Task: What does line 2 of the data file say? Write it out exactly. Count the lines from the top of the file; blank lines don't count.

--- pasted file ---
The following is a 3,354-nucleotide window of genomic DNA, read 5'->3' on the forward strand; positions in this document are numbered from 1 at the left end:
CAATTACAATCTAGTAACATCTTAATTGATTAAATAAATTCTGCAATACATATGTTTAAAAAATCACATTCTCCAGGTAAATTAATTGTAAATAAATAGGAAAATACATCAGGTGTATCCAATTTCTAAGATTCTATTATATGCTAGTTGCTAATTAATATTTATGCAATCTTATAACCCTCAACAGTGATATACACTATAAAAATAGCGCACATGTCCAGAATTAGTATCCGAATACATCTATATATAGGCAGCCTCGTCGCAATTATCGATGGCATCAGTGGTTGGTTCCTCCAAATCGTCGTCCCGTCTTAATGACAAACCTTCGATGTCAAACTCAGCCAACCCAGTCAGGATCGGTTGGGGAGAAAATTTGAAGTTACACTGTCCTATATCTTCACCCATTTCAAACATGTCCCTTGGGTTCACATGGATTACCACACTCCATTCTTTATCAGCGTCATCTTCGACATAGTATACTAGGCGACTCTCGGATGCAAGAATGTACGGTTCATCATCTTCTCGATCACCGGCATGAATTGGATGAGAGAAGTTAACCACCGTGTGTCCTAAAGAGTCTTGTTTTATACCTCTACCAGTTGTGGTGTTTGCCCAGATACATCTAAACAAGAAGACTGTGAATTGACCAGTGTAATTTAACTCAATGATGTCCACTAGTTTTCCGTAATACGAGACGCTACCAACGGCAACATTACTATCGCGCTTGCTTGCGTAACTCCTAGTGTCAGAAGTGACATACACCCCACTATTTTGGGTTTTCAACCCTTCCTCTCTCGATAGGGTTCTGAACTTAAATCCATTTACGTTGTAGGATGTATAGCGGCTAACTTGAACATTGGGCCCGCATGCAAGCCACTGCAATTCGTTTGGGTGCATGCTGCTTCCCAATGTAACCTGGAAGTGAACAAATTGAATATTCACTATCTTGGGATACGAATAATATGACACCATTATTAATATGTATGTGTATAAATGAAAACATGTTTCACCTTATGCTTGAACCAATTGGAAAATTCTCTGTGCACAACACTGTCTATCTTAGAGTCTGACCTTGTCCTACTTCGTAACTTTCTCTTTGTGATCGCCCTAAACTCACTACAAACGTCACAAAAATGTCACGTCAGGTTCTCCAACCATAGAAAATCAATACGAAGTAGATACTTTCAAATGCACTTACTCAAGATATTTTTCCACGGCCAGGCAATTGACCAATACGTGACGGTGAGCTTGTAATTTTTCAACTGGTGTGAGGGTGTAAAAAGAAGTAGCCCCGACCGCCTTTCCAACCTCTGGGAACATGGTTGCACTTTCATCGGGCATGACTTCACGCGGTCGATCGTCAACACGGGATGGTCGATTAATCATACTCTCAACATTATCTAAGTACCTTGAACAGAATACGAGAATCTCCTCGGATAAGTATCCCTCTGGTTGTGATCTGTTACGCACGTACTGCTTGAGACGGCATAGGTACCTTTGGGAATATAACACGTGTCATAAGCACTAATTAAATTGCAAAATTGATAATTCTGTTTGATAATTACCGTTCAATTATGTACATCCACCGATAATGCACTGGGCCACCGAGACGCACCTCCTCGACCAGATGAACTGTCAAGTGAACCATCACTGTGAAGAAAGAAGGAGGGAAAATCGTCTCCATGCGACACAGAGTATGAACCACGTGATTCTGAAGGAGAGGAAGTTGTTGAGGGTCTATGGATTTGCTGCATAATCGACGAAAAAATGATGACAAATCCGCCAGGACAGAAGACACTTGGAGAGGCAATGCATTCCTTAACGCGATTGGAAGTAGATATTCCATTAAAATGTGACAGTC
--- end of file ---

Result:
CAATTACAATCTAGTAACATCTTAATTGATTAAATAAATTCTGCAATACATATGTTTAAAAAATCACATTCTCCAGGTAAATTAATTGTAAATAAATAGGAAAATACATCAGGTGTATCCAATTTCTAAGATTCTATTATATGCTAGTTGCTAATTAATATTTATGCAATCTTATAACCCTCAACAGTGATATACACTATAAAAATAGCGCACATGTCCAGAATTAGTATCCGAATACATCTATATATAGGCAGCCTCGTCGCAATTATCGATGGCATCAGTGGTTGGTTCCTCCAAATCGTCGTCCCGTCTTAATGACAAACCTTCGATGTCAAACTCAGCCAACCCAGTCAGGATCGGTTGGGGAGAAAATTTGAAGTTACACTGTCCTATATCTTCACCCATTTCAAACATGTCCCTTGGGTTCACATGGATTACCACACTCCATTCTTTATCAGCGTCATCTTCGACATAGTATACTAGGCGACTCTCGGATGCAAGAATGTACGGTTCATCATCTTCTCGATCACCGGCATGAATTGGATGAGAGAAGTTAACCACCGTGTGTCCTAAAGAGTCTTGTTTTATACCTCTACCAGTTGTGGTGTTTGCCCAGATACATCTAAACAAGAAGACTGTGAATTGACCAGTGTAATTTAACTCAATGATGTCCACTAGTTTTCCGTAATACGAGACGCTACCAACGGCAACATTACTATCGCGCTTGCTTGCGTAACTCCTAGTGTCAGAAGTGACATACACCCCACTATTTTGGGTTTTCAACCCTTCCTCTCTCGATAGGGTTCTGAACTTAAATCCATTTACGTTGTAGGATGTATAGCGGCTAACTTGAACATTGGGCCCGCATGCAAGCCACTGCAATTCGTTTGGGTGCATGCTGCTTCCCAATGTAACCTGGAAGTGAACAAATTGAATATTCACTATCTTGGGATACGAATAATATGACACCATTATTAATATGTATGTGTATAAATGAAAACATGTTTCACCTTATGCTTGAACCAATTGGAAAATTCTCTGTGCACAACACTGTCTATCTTAGAGTCTGACCTTGTCCTACTTCGTAACTTTCTCTTTGTGATCGCCCTAAACTCACTACAAACGTCACAAAAATGTCACGTCAGGTTCTCCAACCATAGAAAATCAATACGAAGTAGATACTTTCAAATGCACTTACTCAAGATATTTTTCCACGGCCAGGCAATTGACCAATACGTGACGGTGAGCTTGTAATTTTTCAACTGGTGTGAGGGTGTAAAAAGAAGTAGCCCCGACCGCCTTTCCAACCTCTGGGAACATGGTTGCACTTTCATCGGGCATGACTTCACGCGGTCGATCGTCAACACGGGATGGTCGATTAATCATACTCTCAACATTATCTAAGTACCTTGAACAGAATACGAGAATCTCCTCGGATAAGTATCCCTCTGGTTGTGATCTGTTACGCACGTACTGCTTGAGACGGCATAGGTACCTTTGGGAATATAACACGTGTCATAAGCACTAATTAAATTGCAAAATTGATAATTCTGTTTGATAATTACCGTTCAATTATGTACATCCACCGATAATGCACTGGGCCACCGAGACGCACCTCCTCGACCAGATGAACTGTCAAGTGAACCATCACTGTGAAGAAAGAAGGAGGGAAAATCGTCTCCATGCGACACAGAGTATGAACCACGTGATTCTGAAGGAGAGGAAGTTGTTGAGGGTCTATGGATTTGCTGCATAATCGACGAAAAAATGATGACAAATCCGCCAGGACAGAAGACACTTGGAGAGGCAATGCATTCCTTAACGCGATTGGAAGTAGATATTCCATTAAAATGTGACAGTC